6.2/10
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Carry On Spying (1964)

Carry on Spying (original title)
A top secret chemical formula has been stolen by STENCH (the Society for the Total Extinction of Non-Conforming Humans), and so Agent Simpkins and his three trainees are hot on the trail, ... See full summary »

Director:

Gerald Thomas

Writers:

Talbot Rothwell (original screenplay), Sid Colin (original screenplay)
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Cast

Cast overview, first billed only:
Kenneth Williams ... Desmond Simkins
Barbara Windsor ... Daphne Honeybutt
Bernard Cribbins ... Harold Crump
Charles Hawtrey ... Charlie Bind
Eric Barker Eric Barker ... The Chief
Dilys Laye ... Lila
Jim Dale ... Carstairs
Richard Wattis ... Cobley
Eric Pohlmann ... The Fat Man
Victor Maddern ... Milchmann
Judith Furse ... Doctor Crow
John Bluthal ... Head Waiter / Doctor Crow - voice
Renee Houston ... Madame
Jack Taylor Jack Taylor ... Thug
Tom Clegg Tom Clegg ... Doorman
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Storyline

A top secret chemical formula has been stolen by STENCH (the Society for the Total Extinction of Non-Conforming Humans), and so Agent Simpkins and his three trainees are hot on the trail, chasing the villains across the world. There are gadgets galore, and disguises are compulsory if the heroes are to win the day from The Fat Man, Dr Milchman and Dr Crow! Written by Simon N. McIntosh-Smith <Simon.N.Smith@cs.cf.ac.uk>

Plot Summary | Add Synopsis

Taglines:

Here Come Secret Agents O-O-Oh! See more »

Genres:

Comedy

Certificate:

See all certifications »
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Did You Know?

Trivia

In the first treatment by Norman Hudis, Kenneth Connor was cast as secret agent Bold, Hattie Jacques as Dauntless, Joan Sims as Valliant and Sidney James as the head of the the spies. Four months later the basic script was the same, but Kenneth Williams was now the leader with the spy ring now consisting of Sidney James as Lucky Dexter, Joan Sims as Janie May, Kenneth Connor as Art Accleston, Charles Hawtrey as Fingers Allen and Esma Cannon as the administrator Amelia Barley. Peter Rogers, however, wasn't happy with the script. He'd been hoping for a James Bond parody, but what he got had one scene with the spies disguised as CND activists joining a peace rally. Disenchanted with Norman, who he'd later call a genius, he brought in Talbot Rothwell to write a new script with the title 'Come Spy With Me', but a month later, it had reverted to the original 'Carry On Spying (1964)'. See more »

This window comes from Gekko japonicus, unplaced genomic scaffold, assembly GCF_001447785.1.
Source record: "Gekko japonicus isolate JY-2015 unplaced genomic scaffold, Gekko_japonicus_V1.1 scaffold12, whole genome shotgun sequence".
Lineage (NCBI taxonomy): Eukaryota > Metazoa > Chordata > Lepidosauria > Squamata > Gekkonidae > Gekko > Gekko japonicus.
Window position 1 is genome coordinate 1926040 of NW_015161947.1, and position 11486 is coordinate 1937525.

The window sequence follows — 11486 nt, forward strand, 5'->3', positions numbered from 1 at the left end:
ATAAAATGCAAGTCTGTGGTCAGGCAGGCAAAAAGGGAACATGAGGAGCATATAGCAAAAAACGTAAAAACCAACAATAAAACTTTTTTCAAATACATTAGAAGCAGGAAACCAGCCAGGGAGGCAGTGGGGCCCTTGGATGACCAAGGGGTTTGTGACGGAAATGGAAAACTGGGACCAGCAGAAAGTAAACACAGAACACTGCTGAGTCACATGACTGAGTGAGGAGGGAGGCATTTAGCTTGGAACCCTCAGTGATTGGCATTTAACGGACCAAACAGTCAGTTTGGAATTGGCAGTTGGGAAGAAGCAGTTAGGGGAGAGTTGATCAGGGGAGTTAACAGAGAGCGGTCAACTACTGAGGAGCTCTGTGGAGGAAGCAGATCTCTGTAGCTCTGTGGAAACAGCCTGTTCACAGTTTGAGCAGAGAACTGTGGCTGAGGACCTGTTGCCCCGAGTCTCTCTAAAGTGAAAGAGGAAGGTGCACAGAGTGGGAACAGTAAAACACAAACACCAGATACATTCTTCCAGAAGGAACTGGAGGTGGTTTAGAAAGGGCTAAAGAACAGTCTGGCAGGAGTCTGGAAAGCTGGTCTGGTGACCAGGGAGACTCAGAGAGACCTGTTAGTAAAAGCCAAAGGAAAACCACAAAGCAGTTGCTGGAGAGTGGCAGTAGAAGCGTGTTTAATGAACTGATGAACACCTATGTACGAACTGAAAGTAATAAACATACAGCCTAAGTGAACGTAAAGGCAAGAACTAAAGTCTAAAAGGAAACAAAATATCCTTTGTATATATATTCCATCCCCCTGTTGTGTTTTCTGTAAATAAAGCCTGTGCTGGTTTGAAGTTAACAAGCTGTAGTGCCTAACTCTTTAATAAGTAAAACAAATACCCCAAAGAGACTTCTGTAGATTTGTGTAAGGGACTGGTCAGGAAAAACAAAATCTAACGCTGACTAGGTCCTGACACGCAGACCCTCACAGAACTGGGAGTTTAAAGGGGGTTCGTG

Goofs

When trying to escape from the STENCH HQ, the agents go through some large circular saws and Charles Hawtrey's suit trousers and jacket are both ripped. Yet, in the next part of the sequence, just before they go through the jets of water, he turns around and his suit is undamaged. See more »

Quotes

[Harold Crump approaches Carstairs, in disguise as the filter tip bootlace salesman]
Harold Crump: I cannot smoke those, they make me deaf!
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Alternate Versions

A scene - apparently now lost - shows Agent Bind stopping to feed money into a fruit machine as the other recruits are escaping the fun house. It would seem that all existing prints of "Spying" now fade out just before this occurs but there is anecdotal evidence suggesting that this full version had been shown on British TV at least once during the 70s. See more »

Connections

Followed by Carry on Camping (1969) See more »

Soundtracks

"Greenslevees' (uncredited)
Traditional
Played by Harold Crump as he charms the snake
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User Reviews

A spoof of British eccentricity
12 June 2012 | by alexandra-25See all my reviews

An audience may be forgiven for viewing Carry on Spying as a spoof of an eclectic range of spy films. However, in fact this is a mistaken view. Films such as The Third Man (1949), Casablanca,(1942), The Lady Vanishes (1938) and James Bond are all borrowed in order to spoof British culture; the eccentricity of the British and our view of the world, particularly during the Cold War era. Moreover, the film suggests that as Brits we are not afraid to send up ourselves and, moreover, that we have a sense of humour, thereby detracting from the'stiff upper lip' persona.

Acting wise the ' Carry On' team performed well, and were particularly adept at stereotyping British eccentrics. The message they conveyed via their respective acting roles in the film was to look on the bright side of life! The film has broad appeal to those interested in the genres of thrillers, spy, or comedy. Moreover it will appeal to film buffs of the black and white genre.


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Details

Official Sites:

Carry On Line

Country:

UK

Language:

English

Release Date:

September 1964 (Austria) See more »

Also Known As:

Agent Oooh! See more »

Company Credits

Show more on IMDbPro »

Technical Specs

Runtime:

Sound Mix:

Mono

Aspect Ratio:

1.66 : 1
See full technical specs »

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